It’s hardly breaking news that the internet is not a 100% reliable source, but when a rumor seems just perfect for the point you want to make … be suspicious. (More)
I find lots of information on the internet. Some of it is important, some of it useful, some of it fun. I mean, who would have guessed that a sea otter can play basketball?
I know, I know. I otter have known. And you otter get a better joke.
For example, you could send an email to a staffer for a Republican senator who is claiming Chuck Hagel may have taken money from terrorist-related organizations and ask for specific names and dates. You might include a joke, such as asking if the senator has evidence that Hagel gave a speech to the “Junior League of Hezbollah, in France” or the “Friends of Hamas.”
Your none-too-veiled point being: you’ll write about evidence, but you won’t join in a baseless smear campaign because you’re a principled, professional journalist. Then a day or two later you discover that your pointed joke is the hottest new element in that baseless smear campaign. Oops.
It’s not your fault. You’re dealing with the kind of people who – when you see what’s happening and say “Um, I made that up. That group doesn’t exist. It was a joke!” – will then say you confirmed their story.
The logic goes like this. Their smear didn’t actually allege that Chuck Hagel took money from a group called “Friends of Hamas.” Instead, their smear said people were asking if Hagel took money from “Friends of Hamas.” And you just admitted that you asked that exact question – skipping the part where you said you made up the group as a pointed joke – so you confirmed that … people were asking.
If that logic seems as twisted as that otter swimming, you’re being unfair to the otter. If he twisted himself as much as that logical chain, his trainers would need weeks to get the knots out of his spine.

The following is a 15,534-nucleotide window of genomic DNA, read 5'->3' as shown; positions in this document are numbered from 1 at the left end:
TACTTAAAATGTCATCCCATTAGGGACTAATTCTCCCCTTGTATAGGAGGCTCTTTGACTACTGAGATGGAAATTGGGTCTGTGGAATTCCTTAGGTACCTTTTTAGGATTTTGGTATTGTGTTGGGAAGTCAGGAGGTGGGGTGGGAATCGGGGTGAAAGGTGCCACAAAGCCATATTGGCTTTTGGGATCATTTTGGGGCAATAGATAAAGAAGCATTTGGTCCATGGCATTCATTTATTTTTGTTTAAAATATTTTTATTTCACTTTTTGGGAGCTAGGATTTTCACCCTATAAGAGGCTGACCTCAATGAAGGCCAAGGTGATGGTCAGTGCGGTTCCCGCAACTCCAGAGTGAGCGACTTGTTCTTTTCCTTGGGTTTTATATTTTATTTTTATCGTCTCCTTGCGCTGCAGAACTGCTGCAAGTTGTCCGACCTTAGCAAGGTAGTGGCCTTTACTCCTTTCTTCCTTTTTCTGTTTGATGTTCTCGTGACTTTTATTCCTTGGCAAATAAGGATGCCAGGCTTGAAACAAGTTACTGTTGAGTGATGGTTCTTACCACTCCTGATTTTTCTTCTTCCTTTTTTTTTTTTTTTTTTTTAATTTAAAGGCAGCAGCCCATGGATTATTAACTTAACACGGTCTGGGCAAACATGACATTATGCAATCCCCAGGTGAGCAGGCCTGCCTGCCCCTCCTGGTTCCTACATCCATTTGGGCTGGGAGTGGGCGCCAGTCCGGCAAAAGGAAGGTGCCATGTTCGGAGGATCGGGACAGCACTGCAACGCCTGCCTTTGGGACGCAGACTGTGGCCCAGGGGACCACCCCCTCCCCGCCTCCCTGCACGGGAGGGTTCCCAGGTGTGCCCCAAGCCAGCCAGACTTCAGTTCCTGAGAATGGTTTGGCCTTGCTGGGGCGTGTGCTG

There’s also a rumor flying around Twitter and elsewhere that NRA executive director Wayne LaPierre avoided the Vietnam War with a diagnosis of mental illness. Most of the claims refer to a website reference that purports to give details: “Wayne LaPierre, CEO of the National Rifle Association – did not serve (apparently pulled lottery #97 in 1969 as a campus radical at SUNY-Albany, but weaseled out by getting a family doctor to claim he had a nervous disorder).” But there is no other evidence that LaPierre ever attended SUNY-Albany, as a campus radical or otherwise. He received a BA in education from Siena College, then went to Boston College for an MA in government, and then into lobbying.
Other claims cite to this Joy-Ann Reid article at the Miami Herald, but she gives no source and claims only that LaPierre “allegedly” received a “medical deferment,” with no mention of mental illness. The Belleville News-Democrat‘s Roger Schleuter wrote in February that LaPierre received college deferments, but he gave no source either. Snopes.com judge the mental illness rumor “undetermined” and are still researching it. Did LaPierre avoid the Vietnam War? Yes, absolutely. But I’ve found no evidence that he was ever diagnosed with a mental illness.
It took me most of the morning to find these sources, in part because I had to sift out all of the sites parroting the rumors. That gets frustrating. At one point Chef told me to break my diet and eat a macadamia to calm down. Or maybe that was breakfast. I don’t remember. The point is, it’s not always easy to fact-check internet rumors.
But we should do it anyway, especially if a rumor seems just perfect for the point we’d like to make. Like Chuck Hagel, nominated for Secretary of Defense and pilloried for a negative comment about Israel, giving a speech to a group called “Friends of Hamas.” Or Wayne LaPierre, who says our problem isn’t guns but mental illness, getting a Vietnam deferment for a mental illness.
When a rumor is that rhetorically convenient, I want to play basketball with that otter. At least then if I smell something fishy, I’ll know it otter be food.
Good day and good nuts.